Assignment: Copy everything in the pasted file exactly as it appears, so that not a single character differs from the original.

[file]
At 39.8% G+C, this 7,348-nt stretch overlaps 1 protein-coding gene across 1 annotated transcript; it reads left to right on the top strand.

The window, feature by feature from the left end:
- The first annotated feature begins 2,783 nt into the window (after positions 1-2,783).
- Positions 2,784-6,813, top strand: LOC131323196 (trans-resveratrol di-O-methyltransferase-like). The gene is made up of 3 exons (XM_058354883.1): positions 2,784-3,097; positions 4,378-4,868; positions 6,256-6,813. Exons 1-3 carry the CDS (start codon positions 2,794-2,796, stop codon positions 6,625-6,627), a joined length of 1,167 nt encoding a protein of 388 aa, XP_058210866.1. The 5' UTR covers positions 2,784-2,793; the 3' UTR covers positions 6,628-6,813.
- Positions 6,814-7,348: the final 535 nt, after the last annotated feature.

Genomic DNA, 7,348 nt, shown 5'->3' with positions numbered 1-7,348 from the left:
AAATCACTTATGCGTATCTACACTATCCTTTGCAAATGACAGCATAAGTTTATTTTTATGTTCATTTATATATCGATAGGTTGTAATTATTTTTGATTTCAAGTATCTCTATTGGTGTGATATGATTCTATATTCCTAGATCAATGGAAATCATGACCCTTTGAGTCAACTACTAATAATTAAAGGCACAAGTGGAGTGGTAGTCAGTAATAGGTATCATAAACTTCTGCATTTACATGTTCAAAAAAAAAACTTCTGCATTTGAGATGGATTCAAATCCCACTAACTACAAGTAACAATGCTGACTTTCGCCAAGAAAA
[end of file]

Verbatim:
At 39.8% G+C, this 7,348-nt stretch overlaps 1 protein-coding gene across 1 annotated transcript; it reads left to right on the top strand.

The window, feature by feature from the left end:
- The first annotated feature begins 2,783 nt into the window (after positions 1-2,783).
- Positions 2,784-6,813, top strand: LOC131323196 (trans-resveratrol di-O-methyltransferase-like). The gene is made up of 3 exons (XM_058354883.1): positions 2,784-3,097; positions 4,378-4,868; positions 6,256-6,813. Exons 1-3 carry the CDS (start codon positions 2,794-2,796, stop codon positions 6,625-6,627), a joined length of 1,167 nt encoding a protein of 388 aa, XP_058210866.1. The 5' UTR covers positions 2,784-2,793; the 3' UTR covers positions 6,628-6,813.
- Positions 6,814-7,348: the final 535 nt, after the last annotated feature.

Genomic DNA, 7,348 nt, shown 5'->3' with positions numbered 1-7,348 from the left:
AAATCACTTATGCGTATCTACACTATCCTTTGCAAATGACAGCATAAGTTTATTTTTATGTTCATTTATATATCGATAGGTTGTAATTATTTTTGATTTCAAGTATCTCTATTGGTGTGATATGATTCTATATTCCTAGATCAATGGAAATCATGACCCTTTGAGTCAACTACTAATAATTAAAGGCACAAGTGGAGTGGTAGTCAGTAATAGGTATCATAAACTTCTGCATTTACATGTTCAAAAAAAAAACTTCTGCATTTGAGATGGATTCAAATCCCACTAACTACAAGTAACAATGCTGACTTTCGCCAAGAAAA